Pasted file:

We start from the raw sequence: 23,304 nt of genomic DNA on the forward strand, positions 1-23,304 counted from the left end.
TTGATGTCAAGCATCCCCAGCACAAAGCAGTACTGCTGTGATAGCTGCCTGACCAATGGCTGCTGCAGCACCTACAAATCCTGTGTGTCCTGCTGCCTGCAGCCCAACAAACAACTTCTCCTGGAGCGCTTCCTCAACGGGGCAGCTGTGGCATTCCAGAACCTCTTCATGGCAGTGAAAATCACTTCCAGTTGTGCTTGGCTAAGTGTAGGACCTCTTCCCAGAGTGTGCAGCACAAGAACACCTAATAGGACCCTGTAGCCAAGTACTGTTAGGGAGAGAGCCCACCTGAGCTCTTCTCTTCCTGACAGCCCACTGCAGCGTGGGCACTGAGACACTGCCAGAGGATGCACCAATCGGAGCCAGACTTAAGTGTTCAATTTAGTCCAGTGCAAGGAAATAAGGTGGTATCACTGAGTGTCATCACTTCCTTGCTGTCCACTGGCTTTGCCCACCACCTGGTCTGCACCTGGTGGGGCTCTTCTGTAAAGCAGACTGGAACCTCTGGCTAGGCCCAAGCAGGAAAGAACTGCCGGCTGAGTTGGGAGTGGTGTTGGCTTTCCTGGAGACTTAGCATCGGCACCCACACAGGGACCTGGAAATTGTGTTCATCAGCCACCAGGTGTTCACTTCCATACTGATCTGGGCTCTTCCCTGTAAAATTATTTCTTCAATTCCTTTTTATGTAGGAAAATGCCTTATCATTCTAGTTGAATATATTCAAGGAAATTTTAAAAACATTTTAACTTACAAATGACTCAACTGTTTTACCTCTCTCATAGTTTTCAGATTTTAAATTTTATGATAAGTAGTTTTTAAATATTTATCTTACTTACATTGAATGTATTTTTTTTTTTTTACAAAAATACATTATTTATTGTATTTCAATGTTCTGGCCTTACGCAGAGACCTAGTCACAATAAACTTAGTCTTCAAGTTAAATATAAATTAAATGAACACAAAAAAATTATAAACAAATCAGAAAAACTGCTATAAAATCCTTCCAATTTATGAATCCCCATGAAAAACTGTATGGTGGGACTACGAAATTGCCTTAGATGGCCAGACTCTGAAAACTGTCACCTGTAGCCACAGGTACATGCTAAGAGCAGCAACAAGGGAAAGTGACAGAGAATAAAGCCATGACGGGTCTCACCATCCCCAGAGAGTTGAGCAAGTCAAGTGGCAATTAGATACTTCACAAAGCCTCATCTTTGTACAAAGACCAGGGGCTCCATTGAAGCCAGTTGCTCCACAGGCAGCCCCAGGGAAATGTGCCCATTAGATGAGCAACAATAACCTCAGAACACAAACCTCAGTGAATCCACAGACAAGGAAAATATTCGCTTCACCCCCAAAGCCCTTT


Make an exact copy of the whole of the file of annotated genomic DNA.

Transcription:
We start from the raw sequence: 23,304 nt of genomic DNA on the forward strand, positions 1-23,304 counted from the left end.
TTGATGTCAAGCATCCCCAGCACAAAGCAGTACTGCTGTGATAGCTGCCTGACCAATGGCTGCTGCAGCACCTACAAATCCTGTGTGTCCTGCTGCCTGCAGCCCAACAAACAACTTCTCCTGGAGCGCTTCCTCAACGGGGCAGCTGTGGCATTCCAGAACCTCTTCATGGCAGTGAAAATCACTTCCAGTTGTGCTTGGCTAAGTGTAGGACCTCTTCCCAGAGTGTGCAGCACAAGAACACCTAATAGGACCCTGTAGCCAAGTACTGTTAGGGAGAGAGCCCACCTGAGCTCTTCTCTTCCTGACAGCCCACTGCAGCGTGGGCACTGAGACACTGCCAGAGGATGCACCAATCGGAGCCAGACTTAAGTGTTCAATTTAGTCCAGTGCAAGGAAATAAGGTGGTATCACTGAGTGTCATCACTTCCTTGCTGTCCACTGGCTTTGCCCACCACCTGGTCTGCACCTGGTGGGGCTCTTCTGTAAAGCAGACTGGAACCTCTGGCTAGGCCCAAGCAGGAAAGAACTGCCGGCTGAGTTGGGAGTGGTGTTGGCTTTCCTGGAGACTTAGCATCGGCACCCACACAGGGACCTGGAAATTGTGTTCATCAGCCACCAGGTGTTCACTTCCATACTGATCTGGGCTCTTCCCTGTAAAATTATTTCTTCAATTCCTTTTTATGTAGGAAAATGCCTTATCATTCTAGTTGAATATATTCAAGGAAATTTTAAAAACATTTTAACTTACAAATGACTCAACTGTTTTACCTCTCTCATAGTTTTCAGATTTTAAATTTTATGATAAGTAGTTTTTAAATATTTATCTTACTTACATTGAATGTATTTTTTTTTTTTTACAAAAATACATTATTTATTGTATTTCAATGTTCTGGCCTTACGCAGAGACCTAGTCACAATAAACTTAGTCTTCAAGTTAAATATAAATTAAATGAACACAAAAAAATTATAAACAAATCAGAAAAACTGCTATAAAATCCTTCCAATTTATGAATCCCCATGAAAAACTGTATGGTGGGACTACGAAATTGCCTTAGATGGCCAGACTCTGAAAACTGTCACCTGTAGCCACAGGTACATGCTAAGAGCAGCAACAAGGGAAAGTGACAGAGAATAAAGCCATGACGGGTCTCACCATCCCCAGAGAGTTGAGCAAGTCAAGTGGCAATTAGATACTTCACAAAGCCTCATCTTTGTACAAAGACCAGGGGCTCCATTGAAGCCAGTTGCTCCACAGGCAGCCCCAGGGAAATGTGCCCATTAGATGAGCAACAATAACCTCAGAACACAAACCTCAGTGAATCCACAGACAAGGAAAATATTCGCTTCACCCCCAAAGCCCTTT